Dan Rozett, Jewish Federation in the Heart of New Jersey’s Director of Community Relations and Israel Engagement — and retired First Sergeant of the Israel Defense Force — responds to BBC reporter's false accusation that Israeli Forces are "happy to kill children." *
As a Jewish Community representative, I must separate my professional views from my personal views (which don’t always align). But not today.
Today, I am not only writing as Jewish Federation’s Director of Community Relations and Israel Engagement, but as retired First Sergeant, Dan Rozett of the Israel Defense Force.
This is a personal message, one that is difficult to write, but necessary to defend my honor and that of IDF soldiers who work tirelessly to defend the State of Israel, sometimes under immense pressure and fear that only those who experienced combat can understand.
War is ugly and tragic, yet it is under these conditions that IDF soldiers take every measure possible to avoid civilian casualties, sometimes at the risk of their own lives, because they value LIFE.
I know, personally, that Israeli soldiers do not enjoy killing or harming children (or anyone). While on active duty, I found myself in that position.
In 1996 I was deployed to the Western Sector of what was then the Israeli Security Zone in Southern Lebanon, a 15-mile-wide belt of land from the sea to the Golan Heights where the IDF attempted to keep Palestinian and Hezbollah terrorists away from the Israeli border.
My platoon was in enemy territory providing security for a maintenance crew from the Armored Corp trying to dig out a tank that was stuck in the mud and was broken down. Manning a roadblock, I was positioned in front of the main force signaling Lebanese drivers with a flashlight to stop for inspection.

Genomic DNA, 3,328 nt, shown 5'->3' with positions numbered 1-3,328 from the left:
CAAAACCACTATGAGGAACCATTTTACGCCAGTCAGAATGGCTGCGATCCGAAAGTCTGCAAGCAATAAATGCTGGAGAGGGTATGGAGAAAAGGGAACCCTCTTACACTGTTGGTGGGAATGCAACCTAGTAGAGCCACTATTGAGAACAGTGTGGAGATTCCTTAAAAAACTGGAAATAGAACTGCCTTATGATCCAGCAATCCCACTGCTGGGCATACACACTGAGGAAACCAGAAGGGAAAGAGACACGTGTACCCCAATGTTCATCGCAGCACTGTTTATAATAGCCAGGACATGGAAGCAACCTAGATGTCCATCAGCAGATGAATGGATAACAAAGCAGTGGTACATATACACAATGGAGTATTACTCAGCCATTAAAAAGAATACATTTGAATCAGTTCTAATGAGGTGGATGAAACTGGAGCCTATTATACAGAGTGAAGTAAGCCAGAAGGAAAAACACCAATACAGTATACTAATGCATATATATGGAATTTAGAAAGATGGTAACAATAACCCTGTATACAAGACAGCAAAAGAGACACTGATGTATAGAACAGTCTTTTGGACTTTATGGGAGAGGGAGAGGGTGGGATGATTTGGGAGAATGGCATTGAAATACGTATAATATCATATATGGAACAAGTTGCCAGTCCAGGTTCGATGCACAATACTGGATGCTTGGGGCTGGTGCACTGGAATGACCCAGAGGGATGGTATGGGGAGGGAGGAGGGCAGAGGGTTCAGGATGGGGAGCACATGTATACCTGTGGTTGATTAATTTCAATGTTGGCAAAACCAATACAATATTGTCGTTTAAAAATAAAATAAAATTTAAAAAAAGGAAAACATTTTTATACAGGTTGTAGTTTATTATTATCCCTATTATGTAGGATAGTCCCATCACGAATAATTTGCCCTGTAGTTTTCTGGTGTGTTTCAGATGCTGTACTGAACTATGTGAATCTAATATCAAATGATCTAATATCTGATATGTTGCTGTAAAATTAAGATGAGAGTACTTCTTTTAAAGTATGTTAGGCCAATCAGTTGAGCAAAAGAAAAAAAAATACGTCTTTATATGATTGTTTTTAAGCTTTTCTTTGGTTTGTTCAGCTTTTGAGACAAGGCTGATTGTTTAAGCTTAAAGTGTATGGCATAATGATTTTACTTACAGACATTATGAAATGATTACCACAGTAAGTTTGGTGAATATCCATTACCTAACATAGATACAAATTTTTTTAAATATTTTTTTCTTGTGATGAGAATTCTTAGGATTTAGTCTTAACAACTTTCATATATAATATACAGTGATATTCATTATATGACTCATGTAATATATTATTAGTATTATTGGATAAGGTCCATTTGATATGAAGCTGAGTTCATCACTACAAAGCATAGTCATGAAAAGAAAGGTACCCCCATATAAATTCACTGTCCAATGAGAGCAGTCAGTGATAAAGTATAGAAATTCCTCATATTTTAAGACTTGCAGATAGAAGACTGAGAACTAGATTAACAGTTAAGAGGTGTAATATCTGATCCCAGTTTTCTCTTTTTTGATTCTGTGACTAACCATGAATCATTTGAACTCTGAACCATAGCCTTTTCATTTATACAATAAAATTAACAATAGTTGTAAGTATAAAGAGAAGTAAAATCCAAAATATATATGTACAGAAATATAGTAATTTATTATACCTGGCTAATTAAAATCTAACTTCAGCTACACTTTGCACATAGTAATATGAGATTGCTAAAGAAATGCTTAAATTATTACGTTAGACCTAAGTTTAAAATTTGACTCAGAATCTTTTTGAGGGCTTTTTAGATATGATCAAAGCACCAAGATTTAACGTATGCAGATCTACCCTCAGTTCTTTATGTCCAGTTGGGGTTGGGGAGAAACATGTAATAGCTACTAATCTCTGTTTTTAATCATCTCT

A car approached but instead of slowing down it began to speed up. Not only was the car increasing in speed, but it also began to turn toward me. My initial thought was this was either a ramming attack or a car bomb, so I opened fire, hitting the engine and windshield 11 times (yes, I remember) until the car stopped about 50 feet in front of me.
Expecting an explosion or firefight, I dove into a ditch and took up a firing position. Just like in the movies, I blocked out all surrounding noise, focused and ready to engage the enemy. The next sound I heard was not gunfire, rather a child screaming out for his father immediately followed by the driver screaming in English, not to shoot.
I ran with my Lieutenant to the car while the rest of the platoon secured the area and found two children lightly injured from glass and metal fragments. The child in the front passenger seat was not wearing a seat belt and was lying where his feet should have been, had he been sitting up. This ironically saved his life since one of my bullets pierced the windshield, went right through the seat where his head would have been, through the rear seat and out the trunk. Luckily, the other child was sitting behind the driver, avoiding getting hit by that same bullet.
About 15 seconds passed from the moment I noticed the car to when I opened fire – that’s how long I had to decide what to do.
I did not kill any children, but I am haunted to this day by the fact that I ALMOST did. Every so often, something I see, hear, or smell triggers a memory causing me to relive that night.
To Anjana Gadgil from the BBC: Although I did the right thing, and to this day I have no idea why the driver didn’t stop, I took no pleasure in any part of that incident. I am traumatized and can only imagine what would have been if those children were killed.
You don’t know me or soldiers of the IDF, and the fact that you think we are “happy to kill children” is a blood libel.
I am the IDF soldier – an imperfect, good person, compassionate, who loves life and wishes for peace and not a blood thirsty killer you made me and my brothers and sisters in the IDF out to be.
*Anjana Gadgil from the BBC, maliciously stated in a July 4, 2023, interview with Former Israeli Prime Minister Naftali Bennet, that Israeli Forces are happy to kill children.